How Much Pollution Should One Neighborhood Have to Endure?

July 18, 2012

Joni Sampson, president of the Eyes of Trenton Civic Association (pictured left) and Nicky Sheats, PhD., New Jersey Environmental Justice Alliance and Thomas Edison State College (pictured right) leading a bus tour as part of the Cumulative Impacts Workshop.

As we toured a neighborhood in East Trenton, I saw firsthand the destructive effects caused by environmental injustice.

New Jersey cities and towns have made hundreds of seemingly inconsequential decisions as they have grown over the last 100 years, which when added together are ruining the ecosystem and our communities. The children in the neighborhood we visited attend schools surrounded by industrial emitters of toxic and hazardous pollutants.

Polluting facilities and impacts are concentrated in neighborhoods where people of color and people of low-income live and in urban areas. This is unfair, unjust and entirely avoidable.

Cumulative Impacts Workshop

On July 12, Sustainable Jersey hosted a workshop led by the New Jersey Environmental Justice Alliance (NJEJA). NJEJA is an alliance of New Jersey-based organizations and individuals working together to identify, prevent, and reduce and/or eliminate environmental injustices that exist in communities of color and low-income.

Peter Montague, Ph.D., one of the workshop speakers, who’s active in NJEJA, set the stage. He pointed out that no one decision may cause environmental injustice to develop; instead it’s caused by decisions that are made without any one asking what the cumulative impact of making the change is, thus taking into consideration what’s already there.

Dr. Montague said, “As environmental degradation continues to get worse, it becomes more obvious that the environmental footprint of growth is now so dangerously large, that it only makes sense for everyone, and particularly our municipalities, to examine the effects of land use changes before they implement them. We need the context of what is already in an area to determine how a proposed change will impact our water, air and food.” Dr. Montague has advocated for these issues since 1970, when he spent his summer as a “Nader Raider” working with Ralph Nader to shape the modern activist movement and protect the environment. Forty-two years later, he has never looked back.

Dr. Montague joined with the Eyes of Trenton Civic Association and the NJEJA to oppose the expansion of a large waste recycling plant in East Trenton due to the fact that it was located in a community of predominately Black and Hispanic residents already overburdened with sources of pollution. The group has made videos that document this effort, including this video: Enough is Enough.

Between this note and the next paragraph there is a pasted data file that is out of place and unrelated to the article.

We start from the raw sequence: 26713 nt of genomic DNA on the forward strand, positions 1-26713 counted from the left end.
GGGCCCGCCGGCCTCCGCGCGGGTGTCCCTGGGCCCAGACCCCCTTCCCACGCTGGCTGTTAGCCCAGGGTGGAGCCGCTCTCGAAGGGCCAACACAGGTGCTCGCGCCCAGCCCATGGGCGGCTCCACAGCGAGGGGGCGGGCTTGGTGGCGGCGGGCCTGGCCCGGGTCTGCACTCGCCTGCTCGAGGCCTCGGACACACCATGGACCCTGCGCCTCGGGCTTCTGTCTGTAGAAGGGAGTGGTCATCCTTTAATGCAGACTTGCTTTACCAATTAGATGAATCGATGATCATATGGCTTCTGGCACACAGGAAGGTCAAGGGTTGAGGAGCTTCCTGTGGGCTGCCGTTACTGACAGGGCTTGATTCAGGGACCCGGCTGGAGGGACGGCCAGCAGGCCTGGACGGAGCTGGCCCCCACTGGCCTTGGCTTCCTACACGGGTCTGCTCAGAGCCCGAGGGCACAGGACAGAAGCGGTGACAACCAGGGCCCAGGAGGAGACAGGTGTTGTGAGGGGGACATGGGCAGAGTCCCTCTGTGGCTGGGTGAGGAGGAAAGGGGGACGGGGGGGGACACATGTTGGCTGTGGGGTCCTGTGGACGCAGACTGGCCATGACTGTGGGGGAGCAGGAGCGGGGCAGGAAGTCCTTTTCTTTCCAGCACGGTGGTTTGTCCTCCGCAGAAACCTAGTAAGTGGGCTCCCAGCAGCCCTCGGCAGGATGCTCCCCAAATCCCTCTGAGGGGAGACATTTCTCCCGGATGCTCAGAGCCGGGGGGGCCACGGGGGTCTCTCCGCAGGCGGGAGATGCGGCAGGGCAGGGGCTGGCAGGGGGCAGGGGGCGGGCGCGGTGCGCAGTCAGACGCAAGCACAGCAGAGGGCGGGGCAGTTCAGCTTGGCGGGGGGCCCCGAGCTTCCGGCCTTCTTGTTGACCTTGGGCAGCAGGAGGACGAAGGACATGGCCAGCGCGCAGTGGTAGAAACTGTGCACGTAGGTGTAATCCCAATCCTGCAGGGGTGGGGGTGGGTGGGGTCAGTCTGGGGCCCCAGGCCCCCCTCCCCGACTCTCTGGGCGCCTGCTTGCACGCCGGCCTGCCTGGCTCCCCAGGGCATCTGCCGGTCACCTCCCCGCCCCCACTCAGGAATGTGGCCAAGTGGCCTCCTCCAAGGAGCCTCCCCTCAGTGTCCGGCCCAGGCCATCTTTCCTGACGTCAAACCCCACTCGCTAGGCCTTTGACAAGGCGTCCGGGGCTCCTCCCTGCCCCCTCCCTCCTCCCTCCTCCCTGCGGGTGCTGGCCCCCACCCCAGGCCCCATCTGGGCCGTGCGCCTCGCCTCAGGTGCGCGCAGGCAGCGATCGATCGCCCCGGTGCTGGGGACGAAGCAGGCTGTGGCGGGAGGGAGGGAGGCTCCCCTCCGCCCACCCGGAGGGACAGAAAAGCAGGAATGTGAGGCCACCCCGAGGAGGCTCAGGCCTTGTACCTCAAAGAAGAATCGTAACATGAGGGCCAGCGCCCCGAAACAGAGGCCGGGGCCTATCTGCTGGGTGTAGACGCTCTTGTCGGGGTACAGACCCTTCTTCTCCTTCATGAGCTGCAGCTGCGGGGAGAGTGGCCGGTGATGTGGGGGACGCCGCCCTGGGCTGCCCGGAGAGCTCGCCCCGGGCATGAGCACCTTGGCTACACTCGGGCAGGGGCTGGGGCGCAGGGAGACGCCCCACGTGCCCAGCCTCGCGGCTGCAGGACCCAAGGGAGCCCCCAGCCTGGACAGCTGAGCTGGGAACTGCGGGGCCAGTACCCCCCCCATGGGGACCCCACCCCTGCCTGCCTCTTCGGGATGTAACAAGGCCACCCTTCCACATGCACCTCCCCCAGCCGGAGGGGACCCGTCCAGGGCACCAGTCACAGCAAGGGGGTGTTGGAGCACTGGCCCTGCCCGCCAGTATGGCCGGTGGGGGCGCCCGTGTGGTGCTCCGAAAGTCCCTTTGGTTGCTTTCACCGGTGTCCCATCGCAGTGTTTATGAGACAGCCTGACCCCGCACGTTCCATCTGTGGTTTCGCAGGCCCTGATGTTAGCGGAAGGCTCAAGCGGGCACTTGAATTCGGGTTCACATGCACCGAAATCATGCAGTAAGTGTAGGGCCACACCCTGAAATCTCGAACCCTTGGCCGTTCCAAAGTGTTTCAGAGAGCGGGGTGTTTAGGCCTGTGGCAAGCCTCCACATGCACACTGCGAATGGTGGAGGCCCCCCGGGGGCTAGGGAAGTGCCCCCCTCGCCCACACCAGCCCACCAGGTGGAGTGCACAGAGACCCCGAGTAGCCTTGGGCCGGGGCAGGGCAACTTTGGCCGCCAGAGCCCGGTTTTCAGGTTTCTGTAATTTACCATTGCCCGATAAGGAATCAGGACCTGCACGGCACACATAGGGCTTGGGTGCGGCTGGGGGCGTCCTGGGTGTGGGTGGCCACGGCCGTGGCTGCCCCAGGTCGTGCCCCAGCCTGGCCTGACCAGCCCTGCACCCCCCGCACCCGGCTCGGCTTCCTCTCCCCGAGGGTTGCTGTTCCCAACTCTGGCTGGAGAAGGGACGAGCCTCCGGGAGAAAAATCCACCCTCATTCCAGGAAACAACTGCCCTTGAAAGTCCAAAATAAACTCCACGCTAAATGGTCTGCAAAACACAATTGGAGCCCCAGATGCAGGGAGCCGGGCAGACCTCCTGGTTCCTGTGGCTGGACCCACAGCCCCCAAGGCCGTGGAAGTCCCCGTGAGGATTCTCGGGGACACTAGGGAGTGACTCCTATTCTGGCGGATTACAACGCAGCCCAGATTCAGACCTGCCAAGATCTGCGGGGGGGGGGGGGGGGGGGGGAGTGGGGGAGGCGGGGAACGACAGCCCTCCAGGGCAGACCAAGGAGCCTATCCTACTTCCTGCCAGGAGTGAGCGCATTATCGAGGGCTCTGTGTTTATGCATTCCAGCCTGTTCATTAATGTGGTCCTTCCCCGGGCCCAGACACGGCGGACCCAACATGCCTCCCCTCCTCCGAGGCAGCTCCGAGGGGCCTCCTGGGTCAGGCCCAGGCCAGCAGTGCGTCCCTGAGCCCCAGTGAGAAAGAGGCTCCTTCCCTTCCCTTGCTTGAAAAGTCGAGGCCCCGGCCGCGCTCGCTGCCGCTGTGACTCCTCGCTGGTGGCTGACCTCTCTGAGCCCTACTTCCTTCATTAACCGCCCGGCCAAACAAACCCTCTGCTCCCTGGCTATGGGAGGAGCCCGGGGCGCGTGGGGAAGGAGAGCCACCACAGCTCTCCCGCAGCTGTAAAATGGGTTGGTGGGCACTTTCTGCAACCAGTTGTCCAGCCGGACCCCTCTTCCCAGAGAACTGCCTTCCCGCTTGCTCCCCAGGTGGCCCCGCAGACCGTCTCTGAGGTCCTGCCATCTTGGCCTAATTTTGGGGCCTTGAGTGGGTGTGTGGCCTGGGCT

Joni Sampson, president of the Eyes of Trenton Civic Association led the workshop bus tour and explained the groups’ opposition to the waste recycling plant. Nicky Sheats, PhD., director of the Center for the Urban Environment at the John S. Watson Institute for Public Policy of Thomas Edison Sate College also presented at the workshop; he told the group that “the association between race, income and pollution in New Jersey that data seem to indicate, goes against everything we say we stand for in this state and is unacceptable. New Jersey and its citizens should take decisive action to address the state’s environmental justice problems.”

Two Recommended Actions for Municipalities

The Sustainable Jersey program includes Diversity and Equity actions that towns can do as part of the certification program. These actions include diversity on boards and commissions, environmental justice in zoning and planning and lead education and training programs. In addition, the workshop provided information on both environmental justice and cumulative impacts, and included a discussion of possible solutions for the problem of cumulative impacts in New Jersey. Two actions for municipalities were discussed and recommended:

1) Do a Natural Resource Inventory (NRI)

A town cannot adequately assess if a waste recycling facility will add a cumulative impact, for example, unless it knows what else is in the neighborhood. The Natural Resource Inventory (NRI), also known as an Environmental Resource Inventory (ERI), serves as an index of natural resources. It provides baseline documentation and is an important tool for environmental commissions, planning boards, and zoning boards of adjustment. A municipality will earn 20 points toward Sustainable Jersey certification for a Natural Resource Inventory completed in the last six years.

2) Require an Environmental Impact Study

An environmental impact study is an assessment of the possible positive or negative impacts that a proposed project may have on the environment, together consisting of the environmental, social and economic aspects. The purpose of the assessment is to ensure that decision makers consider the ensuing environmental impacts when deciding whether to proceed with a project.

Communities have long considered the environmental impacts of their planning and zoning decisions in their comprehensive planning programs. Yet few communities have considered the environmental justice consequences and opportunities that could be addressed and mitigated through comprehensive community planning programs. Strong leadership from both elected and appointed community leaders is vital to the success of this type of initiative. Fairfield Township in Essex County New Jersey has a local ordinance requiring an Environmental Impact Statement for new projects. The Fairfield ordinance is on the web here:

Attend the Next Cumulative Impacts Workshop

Interested in learning more? Sustainable Jersey is planning a Cumulative Impacts Workshop in Camden, New Jersey in fall 2012. To find out about events, join the mailing list at

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